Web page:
With a loose base of grass and rubble, and no vegetation for handholds, it presented an interesting challenge. Any stone I dislodged merrily rolled down the slope and served as an example of what could easily happen to me. It was not possible to face forward and I descended sideways, all the while tacking across the face of the chute. The experience reminded me of an event many years ago.

In the 80's, I spent a few weeks working in Mexico. My employer manufactured telecommunications equipment and I had the opportunity to inspect a 40 meter tower (~130 feet). It had an exterior-mounted ladder without a safety cage (i.e. if you fell off, nothing would stop your fall). I had begun rock-climbing a few years earlier so climbing a ladder didn't seem like much of a challenge. The higher I went, the more I realized that one misstep, due to sweaty palms, a sneeze, swatting a fly or an errant bird, could make you lose your cadence and fail to grab a rung properly. Without a safety cage, there's no second chance and you fall to your death.

One of the engineers I was with was reluctant to descend and required encouragement. In fact, the descent proved to be worse than the ascent because, being superficially easier, there's a natural desire to move quickly. You had to focus on being slow and methodical and resist the urge to move fast. You had to guard against being lulled into moving routinely and automatically, without thought of hand and foot placement. The experience taught me that, if the stakes are high, a seemingly routine task can become a serious challenge. Never underestimate the task when the consequences are dire.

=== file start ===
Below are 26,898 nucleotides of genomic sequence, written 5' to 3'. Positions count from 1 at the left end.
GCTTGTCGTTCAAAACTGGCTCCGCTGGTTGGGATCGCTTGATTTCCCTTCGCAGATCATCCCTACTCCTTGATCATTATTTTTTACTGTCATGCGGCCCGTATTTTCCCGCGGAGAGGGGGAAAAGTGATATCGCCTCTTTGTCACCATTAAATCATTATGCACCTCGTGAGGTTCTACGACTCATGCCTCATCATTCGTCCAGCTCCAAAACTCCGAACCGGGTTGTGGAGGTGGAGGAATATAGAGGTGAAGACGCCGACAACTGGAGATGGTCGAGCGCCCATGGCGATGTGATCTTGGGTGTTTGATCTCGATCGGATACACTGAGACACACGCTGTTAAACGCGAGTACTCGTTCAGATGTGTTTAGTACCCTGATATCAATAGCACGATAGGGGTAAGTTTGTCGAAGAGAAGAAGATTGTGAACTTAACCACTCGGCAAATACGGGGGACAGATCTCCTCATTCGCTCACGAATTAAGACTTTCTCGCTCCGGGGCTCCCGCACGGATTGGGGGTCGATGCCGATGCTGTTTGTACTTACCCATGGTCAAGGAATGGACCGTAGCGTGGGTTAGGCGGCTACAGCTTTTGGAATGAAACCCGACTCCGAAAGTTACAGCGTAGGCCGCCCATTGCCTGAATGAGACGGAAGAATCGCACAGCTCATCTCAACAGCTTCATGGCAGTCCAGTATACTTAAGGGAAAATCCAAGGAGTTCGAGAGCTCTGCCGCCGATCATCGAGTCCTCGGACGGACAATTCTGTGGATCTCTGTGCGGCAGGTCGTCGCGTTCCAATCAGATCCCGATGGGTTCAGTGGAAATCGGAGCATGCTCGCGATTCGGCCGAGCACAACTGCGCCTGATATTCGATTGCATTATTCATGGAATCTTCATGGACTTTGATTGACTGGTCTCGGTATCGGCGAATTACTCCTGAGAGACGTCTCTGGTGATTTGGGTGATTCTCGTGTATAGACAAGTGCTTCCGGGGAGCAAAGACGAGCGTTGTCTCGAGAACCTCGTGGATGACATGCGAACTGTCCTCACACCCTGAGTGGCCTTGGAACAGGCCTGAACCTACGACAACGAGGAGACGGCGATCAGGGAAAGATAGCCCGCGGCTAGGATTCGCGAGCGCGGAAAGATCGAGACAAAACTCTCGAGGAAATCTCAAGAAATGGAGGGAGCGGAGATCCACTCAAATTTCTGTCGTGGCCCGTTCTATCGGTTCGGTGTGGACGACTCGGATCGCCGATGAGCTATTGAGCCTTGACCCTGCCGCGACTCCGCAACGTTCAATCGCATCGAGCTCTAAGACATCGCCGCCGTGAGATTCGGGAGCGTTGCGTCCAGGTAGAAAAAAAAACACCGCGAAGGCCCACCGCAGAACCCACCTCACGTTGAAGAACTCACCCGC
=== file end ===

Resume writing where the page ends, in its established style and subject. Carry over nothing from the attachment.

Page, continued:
Screwing up during the descent of the chute did not have fatal consequences but you had to guard against moving too quickly or without thought. Rolling down tens of yards along a rock-strewn chute will not leave you in better shape. To stay focused, I selected a target about forty feet away, counted my steps and then paused for a quick breather. All the while, a light shower urged me not to dawdle because the slope would get much worse in a rainstorm. As I approached my chosen exit, I discovered it was a dry pond bed. I looked back at the slope and felt a great sense of accomplishment and relief. 

As I stood there, taking photos of my descent route, I was startled by the sound of a snarl. Naturally, I perceived it as a threat and turned to face its direction. Less than 400 feet away, I caught a glimpse of an animal leaping down a rocky slope. Its tail was about the length of its torso and its fur was medium brown with lighter patches. It moved too quickly, and the sighting was too brief, for me to get a clear view of its face or any distinctive markings. However, it had a spinal hump at its rear-end and moved with the supple and undulating gait common to members of the weasel family (mustelidae). However, this thing was large for a mustelid because it was easily spotted from over 300 feet away (i.e. medium-sized dog). Given its size, movement, general appearance, and loud snarl, I am convinced I saw a wolverine which is a rare beast in Colorado. I described the encounter on the 14ers web-site and several people concurred I had seen a wolverine (and not 'Wolverine' or 'Red Dawn' Wolverines). That sighting is my favourite memento of Colorado.